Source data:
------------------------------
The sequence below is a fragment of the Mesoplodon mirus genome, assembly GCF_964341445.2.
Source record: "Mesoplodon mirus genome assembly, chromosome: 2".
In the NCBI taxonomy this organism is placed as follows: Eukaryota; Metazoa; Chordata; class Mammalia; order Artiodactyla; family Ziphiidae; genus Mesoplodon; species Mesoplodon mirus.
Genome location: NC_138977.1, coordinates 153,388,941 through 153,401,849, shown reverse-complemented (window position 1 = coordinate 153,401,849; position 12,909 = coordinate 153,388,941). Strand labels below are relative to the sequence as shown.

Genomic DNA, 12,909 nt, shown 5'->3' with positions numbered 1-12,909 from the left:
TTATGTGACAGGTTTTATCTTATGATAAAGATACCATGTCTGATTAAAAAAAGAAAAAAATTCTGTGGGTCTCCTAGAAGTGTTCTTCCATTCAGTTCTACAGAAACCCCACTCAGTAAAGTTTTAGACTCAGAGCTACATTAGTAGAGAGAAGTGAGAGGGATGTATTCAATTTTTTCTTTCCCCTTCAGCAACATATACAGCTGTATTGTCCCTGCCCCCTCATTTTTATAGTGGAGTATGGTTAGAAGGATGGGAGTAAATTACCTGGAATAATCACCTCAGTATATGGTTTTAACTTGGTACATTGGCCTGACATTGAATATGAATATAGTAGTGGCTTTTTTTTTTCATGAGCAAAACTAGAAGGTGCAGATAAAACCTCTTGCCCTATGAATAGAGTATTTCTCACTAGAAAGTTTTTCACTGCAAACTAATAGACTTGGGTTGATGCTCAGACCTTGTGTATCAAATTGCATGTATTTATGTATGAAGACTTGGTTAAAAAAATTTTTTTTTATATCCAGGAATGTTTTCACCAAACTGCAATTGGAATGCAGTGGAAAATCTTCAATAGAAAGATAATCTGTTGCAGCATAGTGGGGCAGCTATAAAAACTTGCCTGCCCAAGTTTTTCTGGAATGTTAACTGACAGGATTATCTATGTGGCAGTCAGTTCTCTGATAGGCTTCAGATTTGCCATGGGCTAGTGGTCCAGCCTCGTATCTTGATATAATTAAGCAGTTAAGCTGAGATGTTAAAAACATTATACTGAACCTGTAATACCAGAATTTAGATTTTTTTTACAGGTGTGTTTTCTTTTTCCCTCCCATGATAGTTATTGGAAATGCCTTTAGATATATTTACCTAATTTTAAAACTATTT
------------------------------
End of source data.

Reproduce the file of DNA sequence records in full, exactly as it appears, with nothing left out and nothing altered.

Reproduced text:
The sequence below is a fragment of the Mesoplodon mirus genome, assembly GCF_964341445.2.
Source record: "Mesoplodon mirus genome assembly, chromosome: 2".
In the NCBI taxonomy this organism is placed as follows: Eukaryota; Metazoa; Chordata; class Mammalia; order Artiodactyla; family Ziphiidae; genus Mesoplodon; species Mesoplodon mirus.
Genome location: NC_138977.1, coordinates 153,388,941 through 153,401,849, shown reverse-complemented (window position 1 = coordinate 153,401,849; position 12,909 = coordinate 153,388,941). Strand labels below are relative to the sequence as shown.

Genomic DNA, 12,909 nt, shown 5'->3' with positions numbered 1-12,909 from the left:
TTATGTGACAGGTTTTATCTTATGATAAAGATACCATGTCTGATTAAAAAAAGAAAAAAATTCTGTGGGTCTCCTAGAAGTGTTCTTCCATTCAGTTCTACAGAAACCCCACTCAGTAAAGTTTTAGACTCAGAGCTACATTAGTAGAGAGAAGTGAGAGGGATGTATTCAATTTTTTCTTTCCCCTTCAGCAACATATACAGCTGTATTGTCCCTGCCCCCTCATTTTTATAGTGGAGTATGGTTAGAAGGATGGGAGTAAATTACCTGGAATAATCACCTCAGTATATGGTTTTAACTTGGTACATTGGCCTGACATTGAATATGAATATAGTAGTGGCTTTTTTTTTTCATGAGCAAAACTAGAAGGTGCAGATAAAACCTCTTGCCCTATGAATAGAGTATTTCTCACTAGAAAGTTTTTCACTGCAAACTAATAGACTTGGGTTGATGCTCAGACCTTGTGTATCAAATTGCATGTATTTATGTATGAAGACTTGGTTAAAAAAATTTTTTTTTATATCCAGGAATGTTTTCACCAAACTGCAATTGGAATGCAGTGGAAAATCTTCAATAGAAAGATAATCTGTTGCAGCATAGTGGGGCAGCTATAAAAACTTGCCTGCCCAAGTTTTTCTGGAATGTTAACTGACAGGATTATCTATGTGGCAGTCAGTTCTCTGATAGGCTTCAGATTTGCCATGGGCTAGTGGTCCAGCCTCGTATCTTGATATAATTAAGCAGTTAAGCTGAGATGTTAAAAACATTATACTGAACCTGTAATACCAGAATTTAGATTTTTTTTACAGGTGTGTTTTCTTTTTCCCTCCCATGATAGTTATTGGAAATGCCTTTAGATATATTTACCTAATTTTAAAACTATTT